Bureaucracy Box Art

Far from Skid Row

Image courtesy of Douglas Adams


馬鹿は死ななきゃ直らない。(Baka wa shinanakya naoranai)
Literal English – Unless an idiot dies, he won’t be cured.
True Texan – You can’t fix stupid.
Courtesy of Ron White

Coming to you live a mere six hundred fifty kilometers from one of the most international cities in the world, Tokyo… Welcome. I knew you’d be back. And I know we both missed each other, but we’ve got to put aside our personal feelings and focus… on Japan. Tonight – the Japanese bureaucracy. Legendary in this modern age, even deserving of a fairy tale if it wouldn’t be so boring (and of course it would – but hey, puts the kids to sleep).

Employing over a million people across the country, the bureaucracy or even the bureaucratic mindset is something you’re going to have to come across eventually if you come to Japan. What’s even worse, if you happen to know a little Kanji and are slightly fluent in the language, you might find this knowledge useless when dealing with the government. Hey, we’ve all been there – after all, did you really understand every word on every piece of paperwork you’ve ever signed? And are you completely familiar with all the procedures you need to go through to get a driver’s license, pay bills in a new place, register your car, etc? No one could be completely confident.

So, in that respect, Japan is roughly the same. You would still need to become familiar with these procedures, they just happen to be in a foreign country. I’ll break down some of the major obstacles with some rude generalizations… hey, they still inform.

The Japanese DMV

Some eikaiwa actually restrict you from owning a car in Japan due to insurance liability (side note – you’re allowed to rent for a vacation). Even if your company doesn’t outright forbid this, it’s unlikely you’d be able to afford a car, let alone the insurance. But how can you drive as a foreigner? The International Driver’s License, which you can apply for from your native country’s government, or the Japanese Driver’s License, which requires more paperwork that one should ever have to experience in a lifetime, and I believe a training course. For either of these cases, though, it’s usually just not worth it. This is why Buddha invented the Shinkansen and all the local trains with Vishnu, the leading engineer at the time. I never was much good at history.

The Medical Front

I’m proud to say I have never had to deal with this as of yet. Not to mention the corporate backlash I might have to endure if I call in sick. Long story short – Japanese doctors are incredibly specialized. A foot doctor, but not an ankle doctor, for example. Although there are general practitioners, it’s more common to make an appointment with one of these specialists. When you do try to make an appointment, you might find they’re only open two days a week, and are booked for the next month. And the medicine of choice, regardless of the affliction? Suppositories. Take this with a grain of salt. Still, my best advice for you: don’t get sick, and if you do get sick, avoid death.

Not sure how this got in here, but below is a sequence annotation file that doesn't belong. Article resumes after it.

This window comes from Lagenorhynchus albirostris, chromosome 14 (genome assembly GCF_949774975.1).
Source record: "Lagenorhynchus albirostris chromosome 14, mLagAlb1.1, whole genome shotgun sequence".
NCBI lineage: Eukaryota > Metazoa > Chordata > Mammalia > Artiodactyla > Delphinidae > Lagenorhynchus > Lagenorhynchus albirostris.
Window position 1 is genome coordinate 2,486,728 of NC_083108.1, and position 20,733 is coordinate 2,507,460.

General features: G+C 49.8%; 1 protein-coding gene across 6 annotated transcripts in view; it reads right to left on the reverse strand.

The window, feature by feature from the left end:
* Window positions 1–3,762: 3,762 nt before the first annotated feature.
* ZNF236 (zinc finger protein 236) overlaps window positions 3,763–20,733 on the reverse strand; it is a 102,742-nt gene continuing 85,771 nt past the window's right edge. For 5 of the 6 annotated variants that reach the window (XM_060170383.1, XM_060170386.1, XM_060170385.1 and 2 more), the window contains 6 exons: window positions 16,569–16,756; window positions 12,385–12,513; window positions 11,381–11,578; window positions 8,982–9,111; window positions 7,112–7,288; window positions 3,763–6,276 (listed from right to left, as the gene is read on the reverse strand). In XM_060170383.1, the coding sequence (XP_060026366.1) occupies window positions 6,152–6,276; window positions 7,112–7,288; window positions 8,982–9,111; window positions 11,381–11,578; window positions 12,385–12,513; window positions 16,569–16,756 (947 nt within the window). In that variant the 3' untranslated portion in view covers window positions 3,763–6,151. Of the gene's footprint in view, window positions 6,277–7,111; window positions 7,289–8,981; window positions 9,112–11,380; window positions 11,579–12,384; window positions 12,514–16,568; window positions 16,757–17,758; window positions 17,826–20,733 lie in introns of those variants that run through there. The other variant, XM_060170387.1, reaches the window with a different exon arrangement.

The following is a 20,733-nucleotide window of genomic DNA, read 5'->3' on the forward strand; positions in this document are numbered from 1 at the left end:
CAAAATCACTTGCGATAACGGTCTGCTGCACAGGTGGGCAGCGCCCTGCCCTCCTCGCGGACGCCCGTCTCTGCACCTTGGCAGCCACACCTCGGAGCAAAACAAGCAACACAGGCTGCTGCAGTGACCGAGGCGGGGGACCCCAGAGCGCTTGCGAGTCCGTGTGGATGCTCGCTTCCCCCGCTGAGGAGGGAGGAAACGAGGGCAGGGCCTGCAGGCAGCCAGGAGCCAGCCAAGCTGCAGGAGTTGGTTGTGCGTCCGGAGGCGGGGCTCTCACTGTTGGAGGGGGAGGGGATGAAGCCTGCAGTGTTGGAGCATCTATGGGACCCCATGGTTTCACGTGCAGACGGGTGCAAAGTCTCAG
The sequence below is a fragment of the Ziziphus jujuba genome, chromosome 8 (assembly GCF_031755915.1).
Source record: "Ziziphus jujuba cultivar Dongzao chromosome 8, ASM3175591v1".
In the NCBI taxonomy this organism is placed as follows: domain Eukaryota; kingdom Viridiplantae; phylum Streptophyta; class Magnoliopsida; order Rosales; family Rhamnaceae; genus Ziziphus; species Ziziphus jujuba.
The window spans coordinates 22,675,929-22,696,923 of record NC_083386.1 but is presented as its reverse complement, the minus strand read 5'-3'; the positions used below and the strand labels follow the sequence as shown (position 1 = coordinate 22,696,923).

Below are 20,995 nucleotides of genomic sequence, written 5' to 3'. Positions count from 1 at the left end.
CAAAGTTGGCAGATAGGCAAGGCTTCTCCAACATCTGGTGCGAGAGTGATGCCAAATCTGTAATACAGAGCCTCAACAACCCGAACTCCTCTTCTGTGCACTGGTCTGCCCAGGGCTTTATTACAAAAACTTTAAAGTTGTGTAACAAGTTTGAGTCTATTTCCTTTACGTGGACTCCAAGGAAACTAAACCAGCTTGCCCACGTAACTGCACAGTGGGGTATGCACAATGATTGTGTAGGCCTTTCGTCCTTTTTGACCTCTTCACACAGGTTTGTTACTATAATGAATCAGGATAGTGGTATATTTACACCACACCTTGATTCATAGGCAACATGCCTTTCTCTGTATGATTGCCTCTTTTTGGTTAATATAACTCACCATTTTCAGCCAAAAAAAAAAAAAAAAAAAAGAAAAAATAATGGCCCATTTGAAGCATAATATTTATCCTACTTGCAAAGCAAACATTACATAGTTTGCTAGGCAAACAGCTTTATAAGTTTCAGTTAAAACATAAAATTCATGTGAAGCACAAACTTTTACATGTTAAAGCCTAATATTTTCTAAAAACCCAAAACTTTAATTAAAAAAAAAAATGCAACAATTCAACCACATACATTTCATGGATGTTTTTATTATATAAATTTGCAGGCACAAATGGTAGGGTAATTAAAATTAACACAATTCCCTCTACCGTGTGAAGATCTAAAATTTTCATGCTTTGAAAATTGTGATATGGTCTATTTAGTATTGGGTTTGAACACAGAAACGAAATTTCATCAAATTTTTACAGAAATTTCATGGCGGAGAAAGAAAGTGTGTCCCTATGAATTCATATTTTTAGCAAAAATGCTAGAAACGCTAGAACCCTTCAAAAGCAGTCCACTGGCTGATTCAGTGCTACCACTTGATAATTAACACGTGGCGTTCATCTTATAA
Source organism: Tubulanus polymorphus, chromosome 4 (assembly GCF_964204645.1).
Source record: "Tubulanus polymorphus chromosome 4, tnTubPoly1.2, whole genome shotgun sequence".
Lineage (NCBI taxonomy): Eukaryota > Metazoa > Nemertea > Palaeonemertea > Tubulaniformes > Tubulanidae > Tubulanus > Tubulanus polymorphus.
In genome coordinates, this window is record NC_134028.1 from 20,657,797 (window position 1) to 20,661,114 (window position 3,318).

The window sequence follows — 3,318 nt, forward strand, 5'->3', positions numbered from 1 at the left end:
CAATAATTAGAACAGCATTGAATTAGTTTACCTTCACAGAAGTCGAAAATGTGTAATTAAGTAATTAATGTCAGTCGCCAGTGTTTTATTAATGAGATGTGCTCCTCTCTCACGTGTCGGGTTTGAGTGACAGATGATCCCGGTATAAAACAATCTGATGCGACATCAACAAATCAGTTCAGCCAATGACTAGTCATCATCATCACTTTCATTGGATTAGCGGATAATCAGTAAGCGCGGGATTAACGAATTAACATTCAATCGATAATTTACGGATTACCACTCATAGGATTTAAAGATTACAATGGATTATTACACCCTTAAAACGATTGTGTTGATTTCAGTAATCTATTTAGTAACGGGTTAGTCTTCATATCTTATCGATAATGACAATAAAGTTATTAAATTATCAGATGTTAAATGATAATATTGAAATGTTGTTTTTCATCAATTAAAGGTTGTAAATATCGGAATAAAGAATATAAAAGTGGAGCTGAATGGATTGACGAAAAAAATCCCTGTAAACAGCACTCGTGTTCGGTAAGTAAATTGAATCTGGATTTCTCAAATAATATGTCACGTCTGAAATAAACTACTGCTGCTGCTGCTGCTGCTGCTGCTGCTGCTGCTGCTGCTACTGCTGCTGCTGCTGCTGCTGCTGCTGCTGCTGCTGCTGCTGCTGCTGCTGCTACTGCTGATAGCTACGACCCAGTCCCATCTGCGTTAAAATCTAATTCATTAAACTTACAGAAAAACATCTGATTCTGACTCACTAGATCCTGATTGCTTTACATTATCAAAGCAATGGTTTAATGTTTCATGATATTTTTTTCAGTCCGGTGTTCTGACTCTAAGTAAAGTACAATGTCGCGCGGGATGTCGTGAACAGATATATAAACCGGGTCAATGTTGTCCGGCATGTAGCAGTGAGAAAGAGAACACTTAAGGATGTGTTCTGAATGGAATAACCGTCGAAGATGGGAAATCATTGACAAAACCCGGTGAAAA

The Various Vindictive Visas

Obviously there’s more information here than I can place in just one blog entry. I’ll narrow it down. To work for a year or more in Japan, you have to have a visa sponsor, which requires a financial burden on their part. As an eikaiwa employee, I really don’t know how difficult is it to find a sponsor if you’re interested in employment outside of the “big four” – GEOS, AEON, NOVA, JET. If you look on Gaijinpot, you’ll see that most employers, including gaishikei (foreign-owned businesses in Japan), require you to have a working visa already.

Most eikaiwas have you finish all the required paperwork in your native country and send you the visa by registered mail. But sometimes if you’re needed to work immediately, you can come into the country with a Working Holiday Visa (WHV – only for certain countries, varies) and wait for your company-sponsored working visa to be approved in Japan.

Complex words just won’t do it – I’ll have to resort to fragments and caveman English. Me find job. Me get certificate of eligibility (COE) three month before job. COE gets work visa. Ohhh, what visa me get? Big list. Bubba like Julie.